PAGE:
Construction of the Vientiane station, the largest passenger and freight station along the China-Laos railway, officially began at 9:30 am on July 3, 2020, local time.
Vientiane station is the largest of the 20 passenger and freight stations built along the China-Laos railway, and has a construction area of 14,543 square meters. The station, with a length of 220 meters, a width of 90 meters and a height of 25 meters, is located on the south side of the main line and is designed to accommodate 2,500 passengers.
The completion of the China-Laos railway will be of great significance to promoting the construction of the Belt and Road Initiative and to accelerating economic and social development in Laos.
The project is scheduled to open by the end of 2021.
In Kuwait, the UN has played an important role in countering xenophobic rhetoric, falsely blaming the spread of COVID-19 on migrant workers. In this opinion piece, Tarek El Sheikh, the United Nations Resident Coordinator in the country, highlights the efforts being made to safeguard the rights of foreign residents.
The increase in xenophobic language directed towards migrants – who make up more than 70 per cent of the population of Kuwait – prompted a group of jurists, the UN Office of the High Commissioner for Human Rights (OHCHR), and the Office of the Resident Coordinator, to launch a media campaign designed to help the authorities counter the problem, which they are beginning to see as a potential threat to a peaceful and stable society; we welcomed the Emir of Kuwait’s televised speech on the subject, in which he emphasized the need to heal divisions, and address misinformation.
This is one example of the role that the UN is playing in Kuwait, to address the consequences of the pandemic. Our response can be divided into four main areas. Firstly, we are helping to prepare the economy and society (for example, by strengthening supply chains, countering economic shocks, and supporting small and medium-sized enterprises). Secondly, we are working to protect vulnerable groups, including migrant workers. Thirdly, we are creating educational content, via different media, and lastly, we are addressing developmental and health issues.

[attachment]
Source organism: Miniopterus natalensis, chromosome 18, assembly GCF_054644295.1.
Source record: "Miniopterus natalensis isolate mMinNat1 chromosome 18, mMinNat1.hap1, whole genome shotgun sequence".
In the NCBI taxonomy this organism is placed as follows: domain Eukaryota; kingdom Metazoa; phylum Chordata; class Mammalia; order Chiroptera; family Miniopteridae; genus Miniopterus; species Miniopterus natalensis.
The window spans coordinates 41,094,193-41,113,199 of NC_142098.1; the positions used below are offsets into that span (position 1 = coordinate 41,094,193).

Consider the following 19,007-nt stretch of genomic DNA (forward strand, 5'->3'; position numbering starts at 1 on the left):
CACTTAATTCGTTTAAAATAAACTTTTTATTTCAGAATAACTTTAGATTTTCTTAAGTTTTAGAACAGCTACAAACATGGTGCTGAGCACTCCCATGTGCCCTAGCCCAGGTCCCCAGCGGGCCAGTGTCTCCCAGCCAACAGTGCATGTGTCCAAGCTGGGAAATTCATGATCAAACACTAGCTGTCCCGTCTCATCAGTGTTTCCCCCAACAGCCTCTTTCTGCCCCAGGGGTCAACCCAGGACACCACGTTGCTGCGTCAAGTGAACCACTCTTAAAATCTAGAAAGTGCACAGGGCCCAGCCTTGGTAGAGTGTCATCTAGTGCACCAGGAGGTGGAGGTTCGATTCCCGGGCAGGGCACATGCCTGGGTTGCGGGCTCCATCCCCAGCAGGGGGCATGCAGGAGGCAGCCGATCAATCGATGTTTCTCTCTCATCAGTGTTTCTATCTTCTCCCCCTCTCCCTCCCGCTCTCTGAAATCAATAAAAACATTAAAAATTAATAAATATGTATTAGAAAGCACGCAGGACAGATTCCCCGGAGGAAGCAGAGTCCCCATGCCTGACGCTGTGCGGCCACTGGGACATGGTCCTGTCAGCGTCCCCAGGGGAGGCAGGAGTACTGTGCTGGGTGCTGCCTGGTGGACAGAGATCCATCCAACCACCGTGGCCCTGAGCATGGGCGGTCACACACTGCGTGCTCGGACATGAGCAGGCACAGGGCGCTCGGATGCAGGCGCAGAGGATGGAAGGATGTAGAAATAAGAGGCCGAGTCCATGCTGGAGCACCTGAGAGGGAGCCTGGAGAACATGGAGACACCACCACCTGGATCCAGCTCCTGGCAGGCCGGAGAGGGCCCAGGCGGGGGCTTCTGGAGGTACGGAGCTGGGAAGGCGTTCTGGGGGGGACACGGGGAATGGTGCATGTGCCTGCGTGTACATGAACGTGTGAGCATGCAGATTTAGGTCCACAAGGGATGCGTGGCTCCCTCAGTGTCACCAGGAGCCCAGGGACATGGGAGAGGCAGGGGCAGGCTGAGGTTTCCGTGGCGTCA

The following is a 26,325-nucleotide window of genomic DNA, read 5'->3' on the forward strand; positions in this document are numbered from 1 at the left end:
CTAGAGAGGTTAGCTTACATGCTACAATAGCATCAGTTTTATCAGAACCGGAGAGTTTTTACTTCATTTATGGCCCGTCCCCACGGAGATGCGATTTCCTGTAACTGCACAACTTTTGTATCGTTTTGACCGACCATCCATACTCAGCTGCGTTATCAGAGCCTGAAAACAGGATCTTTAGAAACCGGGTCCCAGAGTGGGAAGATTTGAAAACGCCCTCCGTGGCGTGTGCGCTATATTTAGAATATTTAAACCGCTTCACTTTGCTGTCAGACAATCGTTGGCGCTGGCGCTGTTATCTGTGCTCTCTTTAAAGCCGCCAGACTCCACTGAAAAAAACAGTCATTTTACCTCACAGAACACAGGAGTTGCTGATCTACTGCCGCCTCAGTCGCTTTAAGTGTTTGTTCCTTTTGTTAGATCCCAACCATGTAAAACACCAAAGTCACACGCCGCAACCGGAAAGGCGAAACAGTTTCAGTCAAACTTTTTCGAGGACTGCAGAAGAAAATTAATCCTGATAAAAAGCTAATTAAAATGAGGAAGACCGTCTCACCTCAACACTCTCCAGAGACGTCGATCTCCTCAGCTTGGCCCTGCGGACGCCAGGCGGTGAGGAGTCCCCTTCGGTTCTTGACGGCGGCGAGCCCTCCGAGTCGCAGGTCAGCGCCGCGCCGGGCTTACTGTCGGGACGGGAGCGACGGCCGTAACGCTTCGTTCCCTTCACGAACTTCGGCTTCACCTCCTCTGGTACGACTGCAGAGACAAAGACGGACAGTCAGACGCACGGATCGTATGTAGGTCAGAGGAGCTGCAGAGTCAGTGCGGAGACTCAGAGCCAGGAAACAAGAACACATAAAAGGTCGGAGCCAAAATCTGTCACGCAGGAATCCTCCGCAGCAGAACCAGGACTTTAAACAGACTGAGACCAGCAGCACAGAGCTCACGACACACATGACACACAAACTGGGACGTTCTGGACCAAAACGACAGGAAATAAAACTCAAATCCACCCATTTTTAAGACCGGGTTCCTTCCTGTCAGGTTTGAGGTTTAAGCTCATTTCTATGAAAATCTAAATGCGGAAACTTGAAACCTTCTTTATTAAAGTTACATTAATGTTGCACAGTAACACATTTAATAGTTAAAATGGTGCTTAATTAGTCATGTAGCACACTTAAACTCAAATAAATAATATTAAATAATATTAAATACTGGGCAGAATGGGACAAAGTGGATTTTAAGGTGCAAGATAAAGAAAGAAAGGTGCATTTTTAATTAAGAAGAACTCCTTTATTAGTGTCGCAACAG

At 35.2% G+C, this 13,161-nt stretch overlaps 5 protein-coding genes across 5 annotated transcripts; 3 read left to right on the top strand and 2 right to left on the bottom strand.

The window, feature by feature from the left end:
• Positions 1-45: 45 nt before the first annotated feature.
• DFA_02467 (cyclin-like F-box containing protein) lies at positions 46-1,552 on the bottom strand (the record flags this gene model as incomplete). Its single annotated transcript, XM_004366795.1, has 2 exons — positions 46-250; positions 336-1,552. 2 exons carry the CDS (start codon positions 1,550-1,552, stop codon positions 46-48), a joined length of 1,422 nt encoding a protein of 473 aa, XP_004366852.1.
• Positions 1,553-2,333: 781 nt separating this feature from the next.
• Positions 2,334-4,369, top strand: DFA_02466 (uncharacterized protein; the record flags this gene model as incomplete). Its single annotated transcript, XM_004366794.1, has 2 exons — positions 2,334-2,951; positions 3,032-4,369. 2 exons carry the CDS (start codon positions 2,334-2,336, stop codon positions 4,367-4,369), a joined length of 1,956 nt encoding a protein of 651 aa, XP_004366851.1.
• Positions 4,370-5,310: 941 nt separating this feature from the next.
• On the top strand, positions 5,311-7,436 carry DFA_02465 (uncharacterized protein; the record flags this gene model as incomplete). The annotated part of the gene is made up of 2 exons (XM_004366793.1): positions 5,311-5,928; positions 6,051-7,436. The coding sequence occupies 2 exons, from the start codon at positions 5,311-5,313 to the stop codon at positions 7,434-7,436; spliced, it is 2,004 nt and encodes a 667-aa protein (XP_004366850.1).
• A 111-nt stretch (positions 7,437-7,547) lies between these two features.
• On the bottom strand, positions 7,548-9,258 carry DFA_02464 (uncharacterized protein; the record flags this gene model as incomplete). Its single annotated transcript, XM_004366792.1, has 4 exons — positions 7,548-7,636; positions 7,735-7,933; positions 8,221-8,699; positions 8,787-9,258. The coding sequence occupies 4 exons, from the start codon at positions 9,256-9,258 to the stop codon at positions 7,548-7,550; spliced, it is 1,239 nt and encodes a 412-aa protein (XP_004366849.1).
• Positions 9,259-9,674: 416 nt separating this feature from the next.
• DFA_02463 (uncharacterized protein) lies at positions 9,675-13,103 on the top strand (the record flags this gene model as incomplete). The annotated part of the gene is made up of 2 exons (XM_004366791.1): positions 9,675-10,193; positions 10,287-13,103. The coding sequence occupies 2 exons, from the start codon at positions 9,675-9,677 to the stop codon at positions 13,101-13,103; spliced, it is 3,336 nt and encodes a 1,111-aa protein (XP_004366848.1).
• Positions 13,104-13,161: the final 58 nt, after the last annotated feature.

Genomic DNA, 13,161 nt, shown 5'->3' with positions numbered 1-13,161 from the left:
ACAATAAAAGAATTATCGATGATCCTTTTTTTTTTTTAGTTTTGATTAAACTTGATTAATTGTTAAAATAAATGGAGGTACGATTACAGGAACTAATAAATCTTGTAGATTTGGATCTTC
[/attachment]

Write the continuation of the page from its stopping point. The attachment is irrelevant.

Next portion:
One of the big economic issues we are dealing with is unemployment. The vast majority of the migrant workers who travel to Kuwait have very limited means and, since the pandemic, many of them have found themselves without work.
Large sums of money have been collected to help migrant workers, a sign of the generosity of many Kuwaitis, who have also donated food to help those affected by the downturn. Various UN bodies, such as the International Organization for Migration (IOM) and International Labor Organization (ILO) have been cooperating with the Kuwaiti authorities to find ways to cope with this crisis.
We have developed guidelines and recommendations for dealing with migrants, and mitigating the socio-economic impacts of the pandemic, and we are pleased to say that many of these have been adopted by the authorities. The UN Development Program and the World Bank have provided socio-economic advice to counter market instability.
Another consequence of the rise in unemployment, is that many migrant workers no longer have valid work permits, and face deportation to their countries of origin. The members of the UN Migration Network – comprised of IOM, ILO, and the United Nations Office on Drugs and Crime (UNODC), UN Women, OHCHR and the UN refugee agency (UNHCR) – are coordinating on this issue, to ensure that voluntary deportations take place in a manner that respects international human rights law.
The IOM and UNHCR have also been working with partners to provide food and personal protection equipment (PPE) to migrants and people of concern, and inspecting centers for voluntary deporting workers, and the victims of domestic violence (including domestic workers).
My message to the citizens of Kuwait, migrant workers living in the country, and everyone who is contributing to dealing with this pandemic, is that this is a time for solidarity, action, humanitarian support, and respect for human rights.